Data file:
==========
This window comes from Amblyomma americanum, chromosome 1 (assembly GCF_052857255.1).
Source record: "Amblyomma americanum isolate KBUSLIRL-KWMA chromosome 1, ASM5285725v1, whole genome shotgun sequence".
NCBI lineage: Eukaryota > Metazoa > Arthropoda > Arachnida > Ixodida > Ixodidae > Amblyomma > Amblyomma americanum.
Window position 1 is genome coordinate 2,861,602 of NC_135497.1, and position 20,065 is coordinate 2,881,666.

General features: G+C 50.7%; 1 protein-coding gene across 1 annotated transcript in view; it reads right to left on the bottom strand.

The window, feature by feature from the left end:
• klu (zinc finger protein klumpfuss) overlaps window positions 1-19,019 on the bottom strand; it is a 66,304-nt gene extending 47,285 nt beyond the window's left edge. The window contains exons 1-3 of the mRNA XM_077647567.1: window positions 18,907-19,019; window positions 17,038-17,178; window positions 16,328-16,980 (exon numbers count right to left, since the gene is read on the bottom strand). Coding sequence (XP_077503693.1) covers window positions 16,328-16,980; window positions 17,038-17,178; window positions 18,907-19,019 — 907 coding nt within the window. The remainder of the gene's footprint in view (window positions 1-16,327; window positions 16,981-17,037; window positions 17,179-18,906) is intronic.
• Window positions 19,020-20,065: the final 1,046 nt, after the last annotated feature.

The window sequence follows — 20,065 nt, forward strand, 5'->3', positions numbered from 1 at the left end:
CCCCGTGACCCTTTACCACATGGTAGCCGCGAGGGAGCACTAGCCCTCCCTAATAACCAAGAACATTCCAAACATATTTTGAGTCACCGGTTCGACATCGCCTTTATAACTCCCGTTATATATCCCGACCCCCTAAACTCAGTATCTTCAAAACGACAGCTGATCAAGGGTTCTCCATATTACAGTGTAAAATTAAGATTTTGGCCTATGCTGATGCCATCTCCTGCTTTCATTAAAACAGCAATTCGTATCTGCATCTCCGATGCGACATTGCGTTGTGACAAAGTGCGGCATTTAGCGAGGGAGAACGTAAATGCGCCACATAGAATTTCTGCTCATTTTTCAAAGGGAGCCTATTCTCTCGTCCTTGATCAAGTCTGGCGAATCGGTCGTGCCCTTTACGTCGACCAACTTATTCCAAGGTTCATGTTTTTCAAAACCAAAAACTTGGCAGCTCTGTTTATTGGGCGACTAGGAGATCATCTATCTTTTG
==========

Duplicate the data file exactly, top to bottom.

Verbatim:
This window comes from Amblyomma americanum, chromosome 1 (assembly GCF_052857255.1).
Source record: "Amblyomma americanum isolate KBUSLIRL-KWMA chromosome 1, ASM5285725v1, whole genome shotgun sequence".
NCBI lineage: Eukaryota > Metazoa > Arthropoda > Arachnida > Ixodida > Ixodidae > Amblyomma > Amblyomma americanum.
Window position 1 is genome coordinate 2,861,602 of NC_135497.1, and position 20,065 is coordinate 2,881,666.

General features: G+C 50.7%; 1 protein-coding gene across 1 annotated transcript in view; it reads right to left on the bottom strand.

The window, feature by feature from the left end:
• klu (zinc finger protein klumpfuss) overlaps window positions 1-19,019 on the bottom strand; it is a 66,304-nt gene extending 47,285 nt beyond the window's left edge. The window contains exons 1-3 of the mRNA XM_077647567.1: window positions 18,907-19,019; window positions 17,038-17,178; window positions 16,328-16,980 (exon numbers count right to left, since the gene is read on the bottom strand). Coding sequence (XP_077503693.1) covers window positions 16,328-16,980; window positions 17,038-17,178; window positions 18,907-19,019 — 907 coding nt within the window. The remainder of the gene's footprint in view (window positions 1-16,327; window positions 16,981-17,037; window positions 17,179-18,906) is intronic.
• Window positions 19,020-20,065: the final 1,046 nt, after the last annotated feature.

The window sequence follows — 20,065 nt, forward strand, 5'->3', positions numbered from 1 at the left end:
CCCCGTGACCCTTTACCACATGGTAGCCGCGAGGGAGCACTAGCCCTCCCTAATAACCAAGAACATTCCAAACATATTTTGAGTCACCGGTTCGACATCGCCTTTATAACTCCCGTTATATATCCCGACCCCCTAAACTCAGTATCTTCAAAACGACAGCTGATCAAGGGTTCTCCATATTACAGTGTAAAATTAAGATTTTGGCCTATGCTGATGCCATCTCCTGCTTTCATTAAAACAGCAATTCGTATCTGCATCTCCGATGCGACATTGCGTTGTGACAAAGTGCGGCATTTAGCGAGGGAGAACGTAAATGCGCCACATAGAATTTCTGCTCATTTTTCAAAGGGAGCCTATTCTCTCGTCCTTGATCAAGTCTGGCGAATCGGTCGTGCCCTTTACGTCGACCAACTTATTCCAAGGTTCATGTTTTTCAAAACCAAAAACTTGGCAGCTCTGTTTATTGGGCGACTAGGAGATCATCTATCTTTTG